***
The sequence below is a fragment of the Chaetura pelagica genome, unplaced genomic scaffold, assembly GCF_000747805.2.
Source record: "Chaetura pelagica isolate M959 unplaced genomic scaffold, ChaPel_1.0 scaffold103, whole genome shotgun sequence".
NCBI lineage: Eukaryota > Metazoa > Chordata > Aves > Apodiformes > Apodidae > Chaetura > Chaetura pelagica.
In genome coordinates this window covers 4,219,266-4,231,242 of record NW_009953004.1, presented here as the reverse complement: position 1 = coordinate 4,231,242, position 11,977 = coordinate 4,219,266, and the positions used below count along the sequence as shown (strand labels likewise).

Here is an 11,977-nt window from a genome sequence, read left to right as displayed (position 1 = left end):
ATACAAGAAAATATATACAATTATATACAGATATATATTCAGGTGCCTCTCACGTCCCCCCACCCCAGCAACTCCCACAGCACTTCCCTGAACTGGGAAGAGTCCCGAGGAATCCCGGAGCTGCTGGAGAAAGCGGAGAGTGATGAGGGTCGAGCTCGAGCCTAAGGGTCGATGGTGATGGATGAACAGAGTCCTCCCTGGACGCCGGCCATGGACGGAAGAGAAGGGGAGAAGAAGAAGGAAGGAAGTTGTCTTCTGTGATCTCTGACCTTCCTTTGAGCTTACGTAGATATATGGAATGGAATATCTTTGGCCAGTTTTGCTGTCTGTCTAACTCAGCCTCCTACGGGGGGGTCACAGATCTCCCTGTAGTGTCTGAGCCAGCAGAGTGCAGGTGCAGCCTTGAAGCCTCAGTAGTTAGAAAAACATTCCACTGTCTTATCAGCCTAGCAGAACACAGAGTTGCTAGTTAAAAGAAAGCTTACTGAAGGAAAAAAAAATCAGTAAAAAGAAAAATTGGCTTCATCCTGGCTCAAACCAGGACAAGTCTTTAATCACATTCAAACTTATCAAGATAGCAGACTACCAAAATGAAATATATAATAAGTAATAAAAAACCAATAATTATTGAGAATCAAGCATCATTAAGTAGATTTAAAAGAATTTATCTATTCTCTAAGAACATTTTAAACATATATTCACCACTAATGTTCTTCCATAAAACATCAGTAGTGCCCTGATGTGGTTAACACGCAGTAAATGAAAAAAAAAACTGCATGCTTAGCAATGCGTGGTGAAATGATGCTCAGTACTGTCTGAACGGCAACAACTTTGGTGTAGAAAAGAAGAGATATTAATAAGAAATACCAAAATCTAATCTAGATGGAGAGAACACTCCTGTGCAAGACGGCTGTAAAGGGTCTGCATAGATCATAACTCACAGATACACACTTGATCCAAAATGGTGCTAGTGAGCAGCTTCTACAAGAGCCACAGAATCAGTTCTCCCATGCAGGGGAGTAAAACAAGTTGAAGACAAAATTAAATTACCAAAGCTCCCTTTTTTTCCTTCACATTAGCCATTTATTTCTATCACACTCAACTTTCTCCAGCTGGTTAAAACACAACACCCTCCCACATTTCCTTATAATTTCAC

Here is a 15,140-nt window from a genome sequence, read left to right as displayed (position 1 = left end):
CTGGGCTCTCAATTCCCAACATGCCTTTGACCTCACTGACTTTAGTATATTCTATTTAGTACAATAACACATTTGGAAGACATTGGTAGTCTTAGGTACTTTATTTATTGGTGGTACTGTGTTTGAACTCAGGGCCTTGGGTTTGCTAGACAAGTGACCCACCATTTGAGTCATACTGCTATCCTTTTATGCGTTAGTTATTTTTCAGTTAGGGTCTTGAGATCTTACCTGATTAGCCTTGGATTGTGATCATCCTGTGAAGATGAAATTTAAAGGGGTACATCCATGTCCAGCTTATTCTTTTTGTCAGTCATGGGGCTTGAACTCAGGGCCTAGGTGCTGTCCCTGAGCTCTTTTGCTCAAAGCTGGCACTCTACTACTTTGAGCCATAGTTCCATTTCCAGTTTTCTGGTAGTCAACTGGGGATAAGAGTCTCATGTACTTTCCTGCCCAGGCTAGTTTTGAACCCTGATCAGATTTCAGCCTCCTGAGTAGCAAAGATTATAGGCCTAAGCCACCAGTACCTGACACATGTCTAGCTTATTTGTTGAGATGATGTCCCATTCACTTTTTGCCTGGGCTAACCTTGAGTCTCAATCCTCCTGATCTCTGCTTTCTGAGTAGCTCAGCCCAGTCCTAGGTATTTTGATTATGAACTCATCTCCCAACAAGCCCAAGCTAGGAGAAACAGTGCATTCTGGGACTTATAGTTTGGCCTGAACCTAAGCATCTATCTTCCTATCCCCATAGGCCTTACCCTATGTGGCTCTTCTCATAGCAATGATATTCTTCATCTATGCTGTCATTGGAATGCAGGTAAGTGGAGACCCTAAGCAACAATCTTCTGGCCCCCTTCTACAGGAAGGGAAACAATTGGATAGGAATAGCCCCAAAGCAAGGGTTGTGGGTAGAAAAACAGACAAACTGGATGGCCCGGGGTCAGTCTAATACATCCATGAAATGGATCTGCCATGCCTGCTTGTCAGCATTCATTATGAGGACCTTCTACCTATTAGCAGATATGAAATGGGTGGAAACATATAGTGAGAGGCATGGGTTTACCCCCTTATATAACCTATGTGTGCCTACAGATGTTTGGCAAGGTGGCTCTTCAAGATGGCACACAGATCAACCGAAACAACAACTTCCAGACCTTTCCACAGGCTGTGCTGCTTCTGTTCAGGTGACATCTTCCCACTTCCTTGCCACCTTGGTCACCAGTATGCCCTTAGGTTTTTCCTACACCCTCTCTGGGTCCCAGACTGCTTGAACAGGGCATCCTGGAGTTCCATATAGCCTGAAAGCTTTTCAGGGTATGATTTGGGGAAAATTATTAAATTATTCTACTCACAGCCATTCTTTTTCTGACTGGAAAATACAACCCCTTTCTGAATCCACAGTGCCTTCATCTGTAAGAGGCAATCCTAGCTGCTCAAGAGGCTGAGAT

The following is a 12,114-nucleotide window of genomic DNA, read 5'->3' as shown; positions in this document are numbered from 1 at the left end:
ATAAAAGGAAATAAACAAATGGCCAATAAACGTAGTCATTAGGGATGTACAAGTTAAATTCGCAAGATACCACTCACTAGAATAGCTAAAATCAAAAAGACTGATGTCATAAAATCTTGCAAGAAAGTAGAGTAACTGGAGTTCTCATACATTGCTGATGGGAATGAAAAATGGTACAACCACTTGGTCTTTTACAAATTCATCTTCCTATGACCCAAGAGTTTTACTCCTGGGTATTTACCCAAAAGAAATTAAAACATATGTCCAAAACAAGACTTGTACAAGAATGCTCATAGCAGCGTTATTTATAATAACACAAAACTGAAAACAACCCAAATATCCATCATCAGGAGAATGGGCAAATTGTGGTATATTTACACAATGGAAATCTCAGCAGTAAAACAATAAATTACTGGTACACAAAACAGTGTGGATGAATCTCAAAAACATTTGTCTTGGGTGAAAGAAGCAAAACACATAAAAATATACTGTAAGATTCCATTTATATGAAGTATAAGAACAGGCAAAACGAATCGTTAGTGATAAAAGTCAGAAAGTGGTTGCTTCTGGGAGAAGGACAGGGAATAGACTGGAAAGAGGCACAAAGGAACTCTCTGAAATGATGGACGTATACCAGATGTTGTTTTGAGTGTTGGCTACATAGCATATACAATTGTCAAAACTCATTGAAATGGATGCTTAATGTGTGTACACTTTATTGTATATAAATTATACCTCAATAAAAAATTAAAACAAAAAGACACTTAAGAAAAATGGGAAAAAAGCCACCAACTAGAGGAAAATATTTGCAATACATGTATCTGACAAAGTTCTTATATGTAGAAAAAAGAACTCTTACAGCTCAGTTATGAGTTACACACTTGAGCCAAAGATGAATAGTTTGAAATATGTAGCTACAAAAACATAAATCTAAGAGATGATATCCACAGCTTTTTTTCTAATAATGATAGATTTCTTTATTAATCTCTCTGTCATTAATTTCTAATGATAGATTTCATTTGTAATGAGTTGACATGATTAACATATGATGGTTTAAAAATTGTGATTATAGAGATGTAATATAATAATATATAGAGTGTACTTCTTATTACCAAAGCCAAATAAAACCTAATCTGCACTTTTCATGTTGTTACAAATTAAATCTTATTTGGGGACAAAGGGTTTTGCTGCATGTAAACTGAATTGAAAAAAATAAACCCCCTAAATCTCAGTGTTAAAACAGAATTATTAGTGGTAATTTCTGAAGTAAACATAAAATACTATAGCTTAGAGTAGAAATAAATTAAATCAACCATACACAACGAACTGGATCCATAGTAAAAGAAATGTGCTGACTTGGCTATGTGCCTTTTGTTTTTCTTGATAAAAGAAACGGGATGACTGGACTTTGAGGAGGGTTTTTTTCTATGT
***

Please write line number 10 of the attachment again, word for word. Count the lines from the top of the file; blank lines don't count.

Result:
ATAAAAGGAAATAAACAAATGGCCAATAAACGTAGTCATTAGGGATGTACAAGTTAAATTCGCAAGATACCACTCACTAGAATAGCTAAAATCAAAAAGACTGATGTCATAAAATCTTGCAAGAAAGTAGAGTAACTGGAGTTCTCATACATTGCTGATGGGAATGAAAAATGGTACAACCACTTGGTCTTTTACAAATTCATCTTCCTATGACCCAAGAGTTTTACTCCTGGGTATTTACCCAAAAGAAATTAAAACATATGTCCAAAACAAGACTTGTACAAGAATGCTCATAGCAGCGTTATTTATAATAACACAAAACTGAAAACAACCCAAATATCCATCATCAGGAGAATGGGCAAATTGTGGTATATTTACACAATGGAAATCTCAGCAGTAAAACAATAAATTACTGGTACACAAAACAGTGTGGATGAATCTCAAAAACATTTGTCTTGGGTGAAAGAAGCAAAACACATAAAAATATACTGTAAGATTCCATTTATATGAAGTATAAGAACAGGCAAAACGAATCGTTAGTGATAAAAGTCAGAAAGTGGTTGCTTCTGGGAGAAGGACAGGGAATAGACTGGAAAGAGGCACAAAGGAACTCTCTGAAATGATGGACGTATACCAGATGTTGTTTTGAGTGTTGGCTACATAGCATATACAATTGTCAAAACTCATTGAAATGGATGCTTAATGTGTGTACACTTTATTGTATATAAATTATACCTCAATAAAAAATTAAAACAAAAAGACACTTAAGAAAAATGGGAAAAAAGCCACCAACTAGAGGAAAATATTTGCAATACATGTATCTGACAAAGTTCTTATATGTAGAAAAAAGAACTCTTACAGCTCAGTTATGAGTTACACACTTGAGCCAAAGATGAATAGTTTGAAATATGTAGCTACAAAAACATAAATCTAAGAGATGATATCCACAGCTTTTTTTCTAATAATGATAGATTTCTTTATTAATCTCTCTGTCATTAATTTCTAATGATAGATTTCATTTGTAATGAGTTGACATGATTAACATATGATGGTTTAAAAATTGTGATTATAGAGATGTAATATAATAATATATAGAGTGTACTTCTTATTACCAAAGCCAAATAAAACCTAATCTGCACTTTTCATGTTGTTACAAATTAAATCTTATTTGGGGACAAAGGGTTTTGCTGCATGTAAACTGAATTGAAAAAAATAAACCCCCTAAATCTCAGTGTTAAAACAGAATTATTAGTGGTAATTTCTGAAGTAAACATAAAATACTATAGCTTAGAGTAGAAATAAATTAAATCAACCATACACAACGAACTGGATCCATAGTAAAAGAAATGTGCTGACTTGGCTATGTGCCTTTTGTTTTTCTTGATAAAAGAAACGGGATGACTGGACTTTGAGGAGGGTTTTTTTCTATGT